How Much Does Inpatient Drug Rehab Cost and How Can I Afford It?
If you’re considering inpatient rehab treatment, you or someone you know has likely been battling a drug addiction problem for a long time. Long-time addiction problems can be difficult to overcome and require specialized treatment services in order for a person to have a chance at a successful recovery. Inpatient programs specialize in treating chronic and long-term addiction problems.
Not surprisingly, the specialized care inpatient programs provide comes with a hefty price tag; however, health insurance and payment assistance options make it possible for most anyone to afford this level of care if they really need it.
Inpatient Drug Rehab Services
People who most need inpatient care have likely developed one or more medical and/or psychological problems as a result of chronic drug abuse. The presence of co-existing disorders inevitably makes the addiction that much harder to treat.
According to the New York State Office of Alcoholism & Substance Abuse Services, inpatient rehab provides medical care, treatment for mental health problems and addiction treatment. These programs provide round-the-clock care and monitoring throughout the duration of the treatment process.
How Much Does Inpatient Rehab Cost?
Nowadays, medical care can get expensive, especially in cases where multiple services are provided. The same holds true for inpatient rehab costs as this level of treatment places a heavy emphasis on providing needed medical care.
Whether you opt for a 28-day, three month or six month program, inpatient rehab costs are going to run higher than other forms of addiction treatment. On average, a 28-day stay in inpatient rehab can run anywhere from $2,000 to $3,000 for standard level care, whereas luxury-type programs can run as high as $10,000 on up.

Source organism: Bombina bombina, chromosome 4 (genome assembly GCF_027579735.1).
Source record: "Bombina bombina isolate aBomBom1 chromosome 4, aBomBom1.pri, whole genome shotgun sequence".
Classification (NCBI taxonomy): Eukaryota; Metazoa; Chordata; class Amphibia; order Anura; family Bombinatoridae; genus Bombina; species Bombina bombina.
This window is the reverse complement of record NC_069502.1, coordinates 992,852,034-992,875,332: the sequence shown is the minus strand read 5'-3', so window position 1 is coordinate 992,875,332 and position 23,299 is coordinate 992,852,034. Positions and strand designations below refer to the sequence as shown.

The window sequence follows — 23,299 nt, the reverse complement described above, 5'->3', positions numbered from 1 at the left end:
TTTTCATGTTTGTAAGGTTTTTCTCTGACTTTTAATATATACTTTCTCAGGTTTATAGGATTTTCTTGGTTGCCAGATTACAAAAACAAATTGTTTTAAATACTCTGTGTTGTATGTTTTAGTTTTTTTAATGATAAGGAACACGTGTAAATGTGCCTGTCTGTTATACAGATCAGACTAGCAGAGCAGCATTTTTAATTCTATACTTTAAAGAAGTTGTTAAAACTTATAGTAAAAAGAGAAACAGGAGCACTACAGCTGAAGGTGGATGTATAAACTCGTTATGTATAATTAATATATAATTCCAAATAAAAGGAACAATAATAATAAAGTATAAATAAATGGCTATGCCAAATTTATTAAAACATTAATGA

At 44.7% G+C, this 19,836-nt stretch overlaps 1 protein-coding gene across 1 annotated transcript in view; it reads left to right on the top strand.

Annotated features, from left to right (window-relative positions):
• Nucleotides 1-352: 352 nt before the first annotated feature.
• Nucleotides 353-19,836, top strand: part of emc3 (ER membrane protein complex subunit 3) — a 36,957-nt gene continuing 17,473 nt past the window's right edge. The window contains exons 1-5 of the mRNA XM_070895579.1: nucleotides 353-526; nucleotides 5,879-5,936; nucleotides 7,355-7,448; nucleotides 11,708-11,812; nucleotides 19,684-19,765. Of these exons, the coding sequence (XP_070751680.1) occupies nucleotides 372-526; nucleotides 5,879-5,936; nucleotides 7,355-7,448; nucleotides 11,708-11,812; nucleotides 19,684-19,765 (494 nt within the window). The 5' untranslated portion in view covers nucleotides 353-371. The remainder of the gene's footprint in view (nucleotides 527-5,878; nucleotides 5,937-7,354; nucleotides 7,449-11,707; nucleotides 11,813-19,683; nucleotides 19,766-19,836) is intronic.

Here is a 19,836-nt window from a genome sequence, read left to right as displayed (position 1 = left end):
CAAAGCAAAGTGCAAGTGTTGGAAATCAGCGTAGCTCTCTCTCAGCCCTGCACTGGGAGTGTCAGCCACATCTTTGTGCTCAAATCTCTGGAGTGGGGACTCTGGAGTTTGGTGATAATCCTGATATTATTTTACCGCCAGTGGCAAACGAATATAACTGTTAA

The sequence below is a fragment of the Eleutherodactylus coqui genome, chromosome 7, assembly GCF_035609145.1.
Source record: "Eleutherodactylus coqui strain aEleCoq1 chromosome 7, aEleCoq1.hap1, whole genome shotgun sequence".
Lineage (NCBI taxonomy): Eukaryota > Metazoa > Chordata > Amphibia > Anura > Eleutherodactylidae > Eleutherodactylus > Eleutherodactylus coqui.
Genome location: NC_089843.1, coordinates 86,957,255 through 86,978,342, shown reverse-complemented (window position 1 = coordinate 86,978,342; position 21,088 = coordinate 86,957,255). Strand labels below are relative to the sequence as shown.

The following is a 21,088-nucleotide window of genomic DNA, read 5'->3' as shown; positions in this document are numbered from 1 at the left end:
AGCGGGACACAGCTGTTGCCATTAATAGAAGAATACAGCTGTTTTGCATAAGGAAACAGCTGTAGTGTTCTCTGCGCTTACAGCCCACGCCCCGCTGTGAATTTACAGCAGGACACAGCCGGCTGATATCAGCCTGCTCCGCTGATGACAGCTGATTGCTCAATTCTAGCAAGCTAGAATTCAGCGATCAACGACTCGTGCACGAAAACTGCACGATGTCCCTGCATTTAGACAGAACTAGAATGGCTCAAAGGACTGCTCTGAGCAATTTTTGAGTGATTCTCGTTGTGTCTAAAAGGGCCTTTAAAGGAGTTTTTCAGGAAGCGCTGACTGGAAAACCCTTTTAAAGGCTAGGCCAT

How Can I Afford It?
Health Insurance Coverage
According to HealthCare.gov, as of 2014, marketplace health insurance carriers are required to classify mental health and substance treatment as essential health benefits. This means, any standard health plan will cover these costs at the same rate as medical and preventative care.
If you have an individual- or employer-based plan, a good portion of your inpatient rehab costs should be covered under these plans. Even in cases where a person has no health insurance coverage, he or she may well qualify for Medicaid coverage.
Other Payment Options
Both state and federal governments provide funding to drug treatment programs as a way to help defray health care costs. As a result, many programs can offer payment assistance options for people who can’t afford to pay the full cost upfront.
A number of programs will also allow you to pay on a sliding-fee scale, which is based on your monthly or yearly income earnings. No-cost and low-cost treatment options may also be available through community-based treatment facilities, though these programs tend to have long waiting lists.
When all is said and done, inpatient rehab costs run considerably lower than the cost of “financing” an addiction problem, which can easily run as high as $30,000 year depending on your drug of choice. Also, the damaging effects of chronic drug abuse make for a poor quality of life that only gets worse with time.